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    ABSTRACT: To analyze the clinical characteristics of focal kyphosis in upper thoracic spine, and observe the outcome of the posterior corrective surgical procedures. Thirteen patients of focal kyphosis were treated with posterior surgical procedures in our medical center. The kyphosis apex was above T6 in all cases. The surgical procedures performed in this study included pedicle subtraction osteotomy (PSO) in six cases and vertebral column resection (VCR) in seven cases. For each case, the kyphosis angle, curvature of lower thoracic spine, lumbar lordosis angle, cervical lordosis angle, pelvic parameters, and the sagittal plane balance of the spine were compared before and after surgery. Neurological function change was assessed based on Frankel grading system and oswestry disability index (ODI). The average follow-up time of this study was 28.3 months. The average kyphosis angle was reduced from 73.5A(0) before surgery to 32.7A(0) immediately after surgery, and remained at 33.5A(0) at follow-up. The average ODI improved from 22.5 before surgery to 15.5 at follow-up. The neurological function improved after surgery in eight cases. There were two cases of transient neurological deficiency in the lower extremities after VCR procedure, who eventually recovered under postoperative care. One case had recurrent kyphosis due to implant failure after VCR procedure, and recovered after the revision surgery. Although high risk needs to be warned, the corrective surgery for focal kyphosis in upper thoracic spine still can achieve satisfactory results. Given the comparative surgical results yet less complications, PSO seems to be a preferable procedure over VCR for kyphosis at this region.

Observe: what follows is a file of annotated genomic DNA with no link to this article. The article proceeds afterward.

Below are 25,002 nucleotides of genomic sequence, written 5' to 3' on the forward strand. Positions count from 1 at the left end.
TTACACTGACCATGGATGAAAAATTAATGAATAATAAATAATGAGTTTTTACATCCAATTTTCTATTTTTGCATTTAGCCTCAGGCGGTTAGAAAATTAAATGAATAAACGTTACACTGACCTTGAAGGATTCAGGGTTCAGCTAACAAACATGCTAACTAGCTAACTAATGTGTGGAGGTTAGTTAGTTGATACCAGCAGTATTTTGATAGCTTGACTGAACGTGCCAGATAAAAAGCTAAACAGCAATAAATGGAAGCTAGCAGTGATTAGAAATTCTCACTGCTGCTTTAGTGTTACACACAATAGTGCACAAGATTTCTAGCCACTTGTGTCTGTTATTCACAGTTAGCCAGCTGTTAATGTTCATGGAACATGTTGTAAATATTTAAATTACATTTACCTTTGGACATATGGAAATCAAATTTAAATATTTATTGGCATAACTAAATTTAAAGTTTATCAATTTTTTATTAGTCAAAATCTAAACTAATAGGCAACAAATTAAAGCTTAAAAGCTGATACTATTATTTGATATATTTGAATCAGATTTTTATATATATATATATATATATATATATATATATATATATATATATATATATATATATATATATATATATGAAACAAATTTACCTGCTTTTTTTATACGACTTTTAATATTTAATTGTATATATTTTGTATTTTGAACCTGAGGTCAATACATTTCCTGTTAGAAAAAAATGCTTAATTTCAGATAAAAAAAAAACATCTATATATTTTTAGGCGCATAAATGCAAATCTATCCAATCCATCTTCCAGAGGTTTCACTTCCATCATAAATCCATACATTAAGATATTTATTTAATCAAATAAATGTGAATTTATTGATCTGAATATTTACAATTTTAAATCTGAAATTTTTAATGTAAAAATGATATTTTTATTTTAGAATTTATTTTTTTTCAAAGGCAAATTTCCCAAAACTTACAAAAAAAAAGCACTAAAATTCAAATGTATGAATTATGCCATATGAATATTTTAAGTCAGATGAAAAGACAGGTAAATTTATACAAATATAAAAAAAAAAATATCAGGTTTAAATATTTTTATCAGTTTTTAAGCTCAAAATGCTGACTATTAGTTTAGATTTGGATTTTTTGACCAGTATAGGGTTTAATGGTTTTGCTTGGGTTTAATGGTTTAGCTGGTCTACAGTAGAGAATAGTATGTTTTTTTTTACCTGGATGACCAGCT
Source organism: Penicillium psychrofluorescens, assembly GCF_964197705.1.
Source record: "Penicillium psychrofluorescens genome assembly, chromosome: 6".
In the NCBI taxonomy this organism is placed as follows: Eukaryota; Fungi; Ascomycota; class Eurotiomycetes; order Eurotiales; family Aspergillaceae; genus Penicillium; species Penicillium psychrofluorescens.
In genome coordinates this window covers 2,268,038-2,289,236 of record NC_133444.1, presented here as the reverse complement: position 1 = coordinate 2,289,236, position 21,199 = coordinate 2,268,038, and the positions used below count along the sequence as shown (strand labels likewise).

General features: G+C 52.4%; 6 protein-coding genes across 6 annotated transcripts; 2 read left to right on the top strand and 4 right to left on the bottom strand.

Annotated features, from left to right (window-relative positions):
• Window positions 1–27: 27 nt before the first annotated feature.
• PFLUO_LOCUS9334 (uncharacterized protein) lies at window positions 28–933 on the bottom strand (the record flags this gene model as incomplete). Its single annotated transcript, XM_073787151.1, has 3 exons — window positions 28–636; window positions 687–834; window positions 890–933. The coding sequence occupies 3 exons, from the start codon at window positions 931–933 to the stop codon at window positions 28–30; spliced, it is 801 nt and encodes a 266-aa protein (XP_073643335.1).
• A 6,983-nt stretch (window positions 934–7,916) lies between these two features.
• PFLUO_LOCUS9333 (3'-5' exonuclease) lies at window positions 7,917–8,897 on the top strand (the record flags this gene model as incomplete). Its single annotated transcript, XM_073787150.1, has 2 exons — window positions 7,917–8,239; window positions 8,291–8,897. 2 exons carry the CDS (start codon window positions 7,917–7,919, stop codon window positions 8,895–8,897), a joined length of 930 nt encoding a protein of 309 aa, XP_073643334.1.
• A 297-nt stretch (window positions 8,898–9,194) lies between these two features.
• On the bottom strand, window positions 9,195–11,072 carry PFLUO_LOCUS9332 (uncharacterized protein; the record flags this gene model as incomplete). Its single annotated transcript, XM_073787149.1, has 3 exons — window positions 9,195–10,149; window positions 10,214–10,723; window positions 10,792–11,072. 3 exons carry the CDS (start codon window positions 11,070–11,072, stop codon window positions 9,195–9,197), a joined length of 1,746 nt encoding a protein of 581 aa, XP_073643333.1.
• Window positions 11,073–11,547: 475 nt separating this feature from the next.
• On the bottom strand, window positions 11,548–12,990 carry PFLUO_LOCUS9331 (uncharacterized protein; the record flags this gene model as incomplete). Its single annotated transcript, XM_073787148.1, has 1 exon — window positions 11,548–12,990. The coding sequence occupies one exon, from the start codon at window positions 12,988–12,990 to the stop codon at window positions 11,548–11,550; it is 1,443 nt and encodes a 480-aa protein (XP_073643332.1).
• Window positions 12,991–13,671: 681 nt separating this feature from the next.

No preview · Article · Jun 2014 · European Spine Journal
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    ABSTRACT: Methods: This retrospective cohort study included 188 staff members from a single hospital. Participants' lumbar MR images and self-administered questionnaires concerning demographic information, LBP status, consequences, and functional limitations were collected. Participants were classified into 2 groups according to whether lumbar MR images met SD diagnostic criteria, and LBP status, consequences, and functional limitation were compared. Follow-up interviews were conducted after 6 years to compare LBP progression.
    Full-text · Article · Jun 2014 · Spine
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    ABSTRACT: Background: For young patients, the surgical method for lumbar disc herniation remains controversial. The aim of this study was to prospectively determine the short-term clinical outcome after surgery for young patients with lumbar disc herniation. Methods: In this prospective comparative study between April 2010 and August 2011, a total of 80 patients underwent primary surgery at a single level for lumbar disc herniation. The patients were divided into two groups: decompression alone and decompression with instrumented fusion. An independent examiner clinically evaluated the patients at preoperation and at 1, 3, 6, and 12 months after surgery. The patients filled out the instruments for back and leg pain using a Visual Analog Scale (VAS), Oswestry Low Back Pain Disability Questionnaire (ODI), and Japanese Orthopaedic Association (JOA) scores. The differences between the two groups were analyzed. Results: The mean age of all the patients at the time of surgery was 33.7 years. Of the 80 patients, 38 patients underwent decompression alone and 42 patients underwent posterior lumbar interbody fusion. Increasing complexity of surgery was associated with a longer surgery time, greater blood loss, and a longer hospital stay after surgery. Both methods of surgery independently improved outcomes compared with baseline status based on VAS, ODI, and JOA scores (P < 0.05), and no significant differences were found between the two groups at most of the measuring points in time, although patients with decompression alone had a higher JOA score (P = 0.016) and higher JOA recovery rate (P = 0.010) at the 3-month follow-up. Conclusions: The short-term results of our study showed that both methods of surgery obtained effective clinical outcomes, but decompression alone had some advantages (shorter surgery time, less blood loss, shorter hospital stay, and lower cost) compared with decompression with instrumented fusion. Young patients with decompression alone could achieve great physical function earlier.
    No preview · Article · Jun 2014 · Chinese medical journal